Commuting headaches: What are other cities doing to alleviate traffic?
Tuesday, July 8, 2014, 6:26 PM -
So far in 2014 the Gardiner Expressway has been a four-lane headache for commuters in the Greater Toronto Area. As part of the City of Toronto’s Congestion Management Plan, Toronto and its neighbouring cities have witnessed the elevated deck’s gradual replacement (resulting in the reduction of two lanes in both directions of the highway); the rehabilitation of three bridges between the Humber River and Park Lawn road; and meridian replacement from Ellis Road to Dufferin Street.
In 2014, Torontonians are commuting an average of 65.6 minutes to work each day – and that doesn’t include time spent commuting home. Although most of the work is expected to be completed by 2015, the city’s current commute times have left many wondering: is it really worth it?
We’ve found a list of four groundbreaking projects from all over the world that show how restoration projects are helping reduce traffic.
1. Cheonggyecheon Stream Restoration Project – Seoul, South Korea
What it accomplished: This project uncovered a stream by tearing down a highway, resulting in traffic reduction.
Ten years ago, you couldn’t see Seoul’s Cheonggyecheon Stream. It was covered by a 16-lane highway, notorious for its traffic.
The congestion was so bad that a marketplace of vendors formed around it, selling items to drivers trapped in the traffic. In 2002 the city’s government began tearing down the highway as part of an ongoing plan to make Seoul more “livable” for its residents.
Although it seems strange that removing a highway would decrease traffic, that’s exactly what happened. The highway that once covered the stream was converted to two, two-lane roads along both sides of the river. When the route re-opened in 2005, the traffic spiked. But as people figured out new methods to reach their end destination (Seoul also built new bus and subway lines to handle the spillover), the traffic decreased to below pre-construction levels.
2. Union Station Redevelopment – Denver, Colorado
What it will accomplish: Adding a bunch of new public transportation options – some of which are free.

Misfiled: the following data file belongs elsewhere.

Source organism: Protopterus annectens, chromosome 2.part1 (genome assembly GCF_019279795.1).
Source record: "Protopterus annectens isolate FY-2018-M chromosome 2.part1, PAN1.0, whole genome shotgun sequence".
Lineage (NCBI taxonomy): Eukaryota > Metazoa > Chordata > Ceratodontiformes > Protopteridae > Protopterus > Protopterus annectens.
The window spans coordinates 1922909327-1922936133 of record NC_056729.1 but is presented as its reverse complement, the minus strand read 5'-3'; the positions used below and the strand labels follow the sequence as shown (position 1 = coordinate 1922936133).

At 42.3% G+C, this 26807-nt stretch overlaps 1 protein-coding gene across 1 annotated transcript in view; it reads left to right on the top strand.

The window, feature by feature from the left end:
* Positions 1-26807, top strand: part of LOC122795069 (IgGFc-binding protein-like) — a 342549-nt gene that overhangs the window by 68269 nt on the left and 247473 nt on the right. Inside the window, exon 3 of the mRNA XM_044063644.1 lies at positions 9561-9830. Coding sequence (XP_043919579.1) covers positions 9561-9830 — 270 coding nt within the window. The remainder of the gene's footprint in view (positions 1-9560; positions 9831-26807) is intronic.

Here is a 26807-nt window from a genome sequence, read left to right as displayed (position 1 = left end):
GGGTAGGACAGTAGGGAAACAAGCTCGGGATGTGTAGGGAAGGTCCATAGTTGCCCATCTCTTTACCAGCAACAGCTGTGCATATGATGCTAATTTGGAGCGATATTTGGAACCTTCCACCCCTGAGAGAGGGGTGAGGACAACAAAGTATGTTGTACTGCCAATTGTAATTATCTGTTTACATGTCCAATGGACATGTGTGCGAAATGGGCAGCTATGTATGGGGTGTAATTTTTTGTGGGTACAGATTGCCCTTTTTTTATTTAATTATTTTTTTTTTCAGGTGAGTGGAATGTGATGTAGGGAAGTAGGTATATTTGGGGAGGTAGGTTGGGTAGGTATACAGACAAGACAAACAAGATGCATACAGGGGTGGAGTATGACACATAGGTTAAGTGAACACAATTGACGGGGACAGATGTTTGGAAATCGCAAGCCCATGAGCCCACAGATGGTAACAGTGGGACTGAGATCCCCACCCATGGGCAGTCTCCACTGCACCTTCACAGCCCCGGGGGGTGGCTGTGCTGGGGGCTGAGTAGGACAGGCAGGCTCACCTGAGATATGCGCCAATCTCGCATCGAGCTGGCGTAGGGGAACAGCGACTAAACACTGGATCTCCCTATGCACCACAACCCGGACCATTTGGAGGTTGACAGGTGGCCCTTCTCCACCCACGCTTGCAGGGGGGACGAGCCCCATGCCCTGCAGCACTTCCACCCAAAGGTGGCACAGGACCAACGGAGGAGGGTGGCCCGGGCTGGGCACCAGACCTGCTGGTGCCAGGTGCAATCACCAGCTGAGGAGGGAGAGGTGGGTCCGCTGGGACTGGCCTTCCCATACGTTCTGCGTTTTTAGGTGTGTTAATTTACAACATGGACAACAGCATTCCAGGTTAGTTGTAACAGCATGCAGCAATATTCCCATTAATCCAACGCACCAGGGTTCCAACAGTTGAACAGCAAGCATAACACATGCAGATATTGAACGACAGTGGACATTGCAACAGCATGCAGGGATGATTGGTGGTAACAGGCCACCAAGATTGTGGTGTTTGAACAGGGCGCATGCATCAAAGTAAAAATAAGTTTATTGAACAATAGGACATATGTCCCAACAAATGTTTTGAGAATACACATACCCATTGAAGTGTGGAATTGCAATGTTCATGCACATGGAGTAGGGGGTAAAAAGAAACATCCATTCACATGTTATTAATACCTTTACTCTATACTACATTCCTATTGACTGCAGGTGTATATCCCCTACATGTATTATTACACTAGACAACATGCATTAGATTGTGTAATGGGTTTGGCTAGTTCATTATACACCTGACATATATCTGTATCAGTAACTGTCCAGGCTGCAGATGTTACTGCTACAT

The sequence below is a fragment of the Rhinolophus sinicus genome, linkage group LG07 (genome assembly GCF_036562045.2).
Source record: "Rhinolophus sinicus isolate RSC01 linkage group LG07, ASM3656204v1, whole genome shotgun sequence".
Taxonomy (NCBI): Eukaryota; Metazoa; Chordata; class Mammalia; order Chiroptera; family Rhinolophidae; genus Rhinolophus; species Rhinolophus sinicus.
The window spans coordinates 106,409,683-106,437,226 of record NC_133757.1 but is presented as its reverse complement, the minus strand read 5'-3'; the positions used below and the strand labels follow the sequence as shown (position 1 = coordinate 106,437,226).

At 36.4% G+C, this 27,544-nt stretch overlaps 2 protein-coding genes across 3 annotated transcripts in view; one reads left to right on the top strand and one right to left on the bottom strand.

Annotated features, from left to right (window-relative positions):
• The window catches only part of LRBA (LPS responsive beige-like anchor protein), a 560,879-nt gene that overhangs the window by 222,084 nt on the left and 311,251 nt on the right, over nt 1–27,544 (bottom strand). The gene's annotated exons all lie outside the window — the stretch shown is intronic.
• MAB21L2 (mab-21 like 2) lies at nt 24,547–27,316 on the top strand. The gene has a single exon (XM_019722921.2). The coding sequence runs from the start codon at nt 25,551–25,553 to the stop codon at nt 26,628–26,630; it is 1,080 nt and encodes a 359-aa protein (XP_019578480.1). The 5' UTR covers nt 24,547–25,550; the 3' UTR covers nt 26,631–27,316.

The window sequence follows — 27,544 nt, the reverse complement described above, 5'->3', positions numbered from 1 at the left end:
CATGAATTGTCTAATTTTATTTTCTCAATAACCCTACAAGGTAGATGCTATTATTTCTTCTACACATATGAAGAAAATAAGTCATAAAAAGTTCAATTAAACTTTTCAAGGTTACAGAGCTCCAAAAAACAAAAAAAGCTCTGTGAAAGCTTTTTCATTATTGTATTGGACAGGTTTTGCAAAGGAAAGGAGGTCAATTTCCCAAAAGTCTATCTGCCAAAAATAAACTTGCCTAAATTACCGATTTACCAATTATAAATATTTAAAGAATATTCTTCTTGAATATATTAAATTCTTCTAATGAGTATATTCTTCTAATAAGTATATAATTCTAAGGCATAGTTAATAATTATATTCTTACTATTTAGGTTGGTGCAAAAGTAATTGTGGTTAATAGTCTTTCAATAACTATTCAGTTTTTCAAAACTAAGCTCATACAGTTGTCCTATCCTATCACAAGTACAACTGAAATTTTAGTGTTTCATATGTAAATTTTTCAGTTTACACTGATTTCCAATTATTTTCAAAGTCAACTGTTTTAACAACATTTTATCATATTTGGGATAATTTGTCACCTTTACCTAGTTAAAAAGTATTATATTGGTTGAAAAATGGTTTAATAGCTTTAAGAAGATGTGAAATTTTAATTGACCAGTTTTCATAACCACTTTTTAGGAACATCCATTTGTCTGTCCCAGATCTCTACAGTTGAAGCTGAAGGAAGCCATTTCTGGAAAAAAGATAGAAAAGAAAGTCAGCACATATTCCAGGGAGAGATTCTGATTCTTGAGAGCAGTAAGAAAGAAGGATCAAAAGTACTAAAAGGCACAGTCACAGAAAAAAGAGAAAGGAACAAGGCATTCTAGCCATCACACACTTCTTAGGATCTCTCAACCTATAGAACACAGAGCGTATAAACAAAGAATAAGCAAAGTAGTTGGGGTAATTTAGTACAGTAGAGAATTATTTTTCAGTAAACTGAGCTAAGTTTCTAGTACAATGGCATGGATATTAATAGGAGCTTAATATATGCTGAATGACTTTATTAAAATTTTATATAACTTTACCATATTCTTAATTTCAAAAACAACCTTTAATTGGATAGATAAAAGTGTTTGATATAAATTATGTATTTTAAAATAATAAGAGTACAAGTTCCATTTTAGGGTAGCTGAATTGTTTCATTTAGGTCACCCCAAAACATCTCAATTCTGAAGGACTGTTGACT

Denver has brought new life to its once outdated train station. A $4.7-billion dollar project, the city’s new public transport options include a Free Metroride – a bus route that takes commuters to stops from Union Station to the Civic Center Station, 18 blocks away. The Free Metroride started running during rush hours in the morning and evening.
Denver plans to open more than 70 miles of commuter railways along three new lines. With plenty of cars off the road, this restoration plan is sure to reduce traffic.
3. Southern California Housing Bubble – Southern California
What it’s accomplishing: Taking young Californians out of the suburbs and into the city.
A bubble – when prices in specific markets are inflated beyond their actual values – can be very dangerous, economically speaking. In 2008, a national housing bubble brought the American economy down, and now, a smaller version that is happening in South Carolina.
Although this sounds like a negative project, as inflation affects the value of homes in Southern California, it encourages more young Californian home-buyers to purchase condos in the city instead of homes in the suburbs.
But before the bubble even began to inflate, the use of public transport in Southern California was already beginning to increase. Residents drove 2.9 billion miles less in 2010 than they did in 2006, according to an analysis of federal data provided by the Frontier Group and the U.S. PIRG Education.
As more SoCal residents choose an urban living standard with more public transportation and walking, traffic will gradually begin to fade. Of course, there is always the risk of the bubble popping, in which case we can only hope that the economic consequences aren’t too harsh.
4. BART Expansion – Warm Springs and San Jose, California
What it will accomplish: Connecting San Jose to San Francisco and Oakland, adding 5.4 miles of commuter rail.
San Francisco’s Bay Area Rapid Transit system plans to take almost 12,000 cars off South Bay freeways, according to the Santa Clara Valley Transit Authority. Already, BART boasts its ranking as the fifth-busiest transit system in the world.
The project plans to add 5.4 miles of rail by 2017, spanning between the Warm Springs district of Fremont and the Berryessa neighbourhood of San Jose, roughly 50 miles from the heart of San Francisco.